The role of trait mindfulness in the pain experience of adolescents
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Trait mindfulness appears to mitigate pain among adult clinical populations, and has a unique relationship with pain catastrophizing. However, little is understood about this phenomenon among adolescents. The association between trait mindfulness and pain in both real-world and experimental contexts was examined among a community sample of adolescents. Participants were 198 adolescents who completed measures of trait mindfulness, pain catastrophizing, and pain interference, as well as an interview on daily pain before undergoing an acute experimental pain task. Following the task they provided ratings of pain intensity and state catastrophizing. Results showed that in relation to daily pains, mindfulness was a significant and unique predictor of pain interference and this relationship was partially mediated by pain catastrophizing. Mindfulness also had an indirect relationship with experimental pain intensity and tolerance. These associations were mediated by catastrophizing during the pain task. These findings highlight the association between trait mindfulness and both daily and experimental pain and offer insight into how mindfulness may affect pain among youth. Findings are discussed in the context of current psychological models of pediatric pain and future avenues for research.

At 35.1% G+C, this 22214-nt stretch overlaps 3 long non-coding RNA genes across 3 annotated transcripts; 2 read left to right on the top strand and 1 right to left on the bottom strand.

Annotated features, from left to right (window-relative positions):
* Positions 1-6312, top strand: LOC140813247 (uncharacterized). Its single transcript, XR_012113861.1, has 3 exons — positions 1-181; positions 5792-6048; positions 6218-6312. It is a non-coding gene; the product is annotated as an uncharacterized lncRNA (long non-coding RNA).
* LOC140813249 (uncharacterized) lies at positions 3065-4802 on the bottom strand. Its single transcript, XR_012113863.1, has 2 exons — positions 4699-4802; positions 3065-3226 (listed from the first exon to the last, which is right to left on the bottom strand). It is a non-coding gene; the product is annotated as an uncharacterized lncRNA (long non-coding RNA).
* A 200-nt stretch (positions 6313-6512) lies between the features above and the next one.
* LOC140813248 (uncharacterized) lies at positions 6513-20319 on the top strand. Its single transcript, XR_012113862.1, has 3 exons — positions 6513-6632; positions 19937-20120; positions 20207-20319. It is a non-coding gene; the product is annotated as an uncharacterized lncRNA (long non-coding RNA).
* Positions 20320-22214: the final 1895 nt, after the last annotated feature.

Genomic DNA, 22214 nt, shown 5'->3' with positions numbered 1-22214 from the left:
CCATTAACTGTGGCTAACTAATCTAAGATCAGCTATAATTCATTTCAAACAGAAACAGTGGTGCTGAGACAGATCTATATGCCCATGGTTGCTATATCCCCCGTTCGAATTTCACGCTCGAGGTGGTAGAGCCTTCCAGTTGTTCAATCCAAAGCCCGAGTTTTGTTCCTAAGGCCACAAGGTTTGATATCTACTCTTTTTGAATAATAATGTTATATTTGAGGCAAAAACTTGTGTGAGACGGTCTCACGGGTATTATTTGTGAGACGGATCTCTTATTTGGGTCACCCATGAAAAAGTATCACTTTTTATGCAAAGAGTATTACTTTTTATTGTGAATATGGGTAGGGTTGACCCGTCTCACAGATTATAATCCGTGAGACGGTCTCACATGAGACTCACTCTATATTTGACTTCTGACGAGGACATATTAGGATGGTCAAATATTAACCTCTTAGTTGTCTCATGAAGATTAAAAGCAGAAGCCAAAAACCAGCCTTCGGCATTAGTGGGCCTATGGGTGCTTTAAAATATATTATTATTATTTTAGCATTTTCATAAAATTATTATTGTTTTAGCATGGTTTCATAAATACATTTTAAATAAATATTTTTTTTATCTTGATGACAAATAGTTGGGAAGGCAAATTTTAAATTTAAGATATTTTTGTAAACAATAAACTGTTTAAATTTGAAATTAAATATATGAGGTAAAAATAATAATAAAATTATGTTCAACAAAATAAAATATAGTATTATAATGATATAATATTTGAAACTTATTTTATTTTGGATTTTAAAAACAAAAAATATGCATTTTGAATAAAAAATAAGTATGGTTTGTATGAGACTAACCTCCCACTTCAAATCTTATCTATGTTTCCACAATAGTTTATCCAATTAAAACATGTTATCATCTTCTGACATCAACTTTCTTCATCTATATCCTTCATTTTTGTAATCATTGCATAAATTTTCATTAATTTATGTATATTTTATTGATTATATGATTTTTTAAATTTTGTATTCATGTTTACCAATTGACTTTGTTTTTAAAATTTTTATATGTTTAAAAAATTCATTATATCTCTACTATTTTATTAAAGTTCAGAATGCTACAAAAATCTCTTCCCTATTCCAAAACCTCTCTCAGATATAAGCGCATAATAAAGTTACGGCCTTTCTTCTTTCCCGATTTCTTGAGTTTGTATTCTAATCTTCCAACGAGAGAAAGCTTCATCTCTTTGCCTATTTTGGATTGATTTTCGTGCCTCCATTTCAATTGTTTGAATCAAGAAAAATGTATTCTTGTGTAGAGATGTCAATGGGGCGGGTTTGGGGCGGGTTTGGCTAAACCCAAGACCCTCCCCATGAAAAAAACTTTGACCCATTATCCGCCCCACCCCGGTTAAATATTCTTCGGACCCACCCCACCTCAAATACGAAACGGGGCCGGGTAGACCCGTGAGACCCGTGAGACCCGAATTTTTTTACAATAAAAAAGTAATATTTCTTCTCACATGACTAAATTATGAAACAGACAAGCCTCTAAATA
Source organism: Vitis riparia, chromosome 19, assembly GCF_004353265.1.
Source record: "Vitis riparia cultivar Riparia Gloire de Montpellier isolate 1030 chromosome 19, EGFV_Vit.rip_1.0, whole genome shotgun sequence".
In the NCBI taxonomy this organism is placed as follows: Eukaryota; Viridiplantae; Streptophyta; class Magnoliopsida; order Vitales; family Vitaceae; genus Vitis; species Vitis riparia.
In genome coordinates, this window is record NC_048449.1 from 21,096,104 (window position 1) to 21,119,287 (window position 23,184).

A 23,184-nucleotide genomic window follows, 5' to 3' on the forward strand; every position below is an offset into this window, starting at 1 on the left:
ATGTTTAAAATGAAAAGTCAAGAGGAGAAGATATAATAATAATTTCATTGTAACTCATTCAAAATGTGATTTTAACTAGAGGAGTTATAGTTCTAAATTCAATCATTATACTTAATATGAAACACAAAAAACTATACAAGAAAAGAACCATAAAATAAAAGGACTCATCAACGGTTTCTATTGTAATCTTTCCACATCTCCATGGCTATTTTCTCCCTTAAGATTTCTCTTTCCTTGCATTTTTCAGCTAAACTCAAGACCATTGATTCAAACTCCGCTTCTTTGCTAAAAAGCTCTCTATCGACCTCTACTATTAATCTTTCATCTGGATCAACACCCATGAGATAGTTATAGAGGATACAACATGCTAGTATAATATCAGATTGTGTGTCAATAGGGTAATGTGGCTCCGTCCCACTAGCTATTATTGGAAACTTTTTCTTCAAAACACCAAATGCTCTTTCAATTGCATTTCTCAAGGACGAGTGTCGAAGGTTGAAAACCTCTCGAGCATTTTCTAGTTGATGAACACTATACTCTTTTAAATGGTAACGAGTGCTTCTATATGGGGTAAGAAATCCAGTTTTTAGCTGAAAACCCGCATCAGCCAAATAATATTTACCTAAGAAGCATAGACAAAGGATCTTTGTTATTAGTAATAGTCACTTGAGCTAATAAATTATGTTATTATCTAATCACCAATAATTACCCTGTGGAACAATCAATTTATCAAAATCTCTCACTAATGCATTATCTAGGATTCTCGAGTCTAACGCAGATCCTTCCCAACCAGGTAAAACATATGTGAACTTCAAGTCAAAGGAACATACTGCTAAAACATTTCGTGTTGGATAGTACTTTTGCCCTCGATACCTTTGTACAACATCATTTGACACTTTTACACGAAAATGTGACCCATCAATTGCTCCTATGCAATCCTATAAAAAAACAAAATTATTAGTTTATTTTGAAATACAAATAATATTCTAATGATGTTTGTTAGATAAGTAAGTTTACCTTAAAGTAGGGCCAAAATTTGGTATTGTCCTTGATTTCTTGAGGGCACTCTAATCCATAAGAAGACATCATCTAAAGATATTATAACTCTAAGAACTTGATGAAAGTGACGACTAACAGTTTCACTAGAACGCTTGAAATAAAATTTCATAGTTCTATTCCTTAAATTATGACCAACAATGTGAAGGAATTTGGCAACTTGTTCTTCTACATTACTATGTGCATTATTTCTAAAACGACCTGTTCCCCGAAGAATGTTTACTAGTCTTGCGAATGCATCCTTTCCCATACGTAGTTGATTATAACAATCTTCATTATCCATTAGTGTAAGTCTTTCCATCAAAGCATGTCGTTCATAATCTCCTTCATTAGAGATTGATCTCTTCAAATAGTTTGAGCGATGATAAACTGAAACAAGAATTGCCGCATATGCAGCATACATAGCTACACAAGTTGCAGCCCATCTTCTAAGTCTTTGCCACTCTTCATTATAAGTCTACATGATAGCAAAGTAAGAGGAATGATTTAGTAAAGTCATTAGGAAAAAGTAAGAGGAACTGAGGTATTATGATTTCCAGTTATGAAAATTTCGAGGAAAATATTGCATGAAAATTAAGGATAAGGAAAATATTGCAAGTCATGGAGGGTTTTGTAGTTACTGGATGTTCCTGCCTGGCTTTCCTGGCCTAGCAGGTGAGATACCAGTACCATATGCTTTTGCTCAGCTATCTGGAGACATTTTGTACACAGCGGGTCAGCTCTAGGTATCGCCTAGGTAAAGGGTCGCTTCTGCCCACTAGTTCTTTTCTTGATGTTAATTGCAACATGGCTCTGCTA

Petter, M., Chambers, C.T., McGrath, P.J., & Dick, B.D. (2013). The role of trait mindfulness in the pain experience of adolescents. The Journal of Pain, 14, 1709-1718. doi: 10.1016/j.jpain.2013.08.015. PMID: 2429045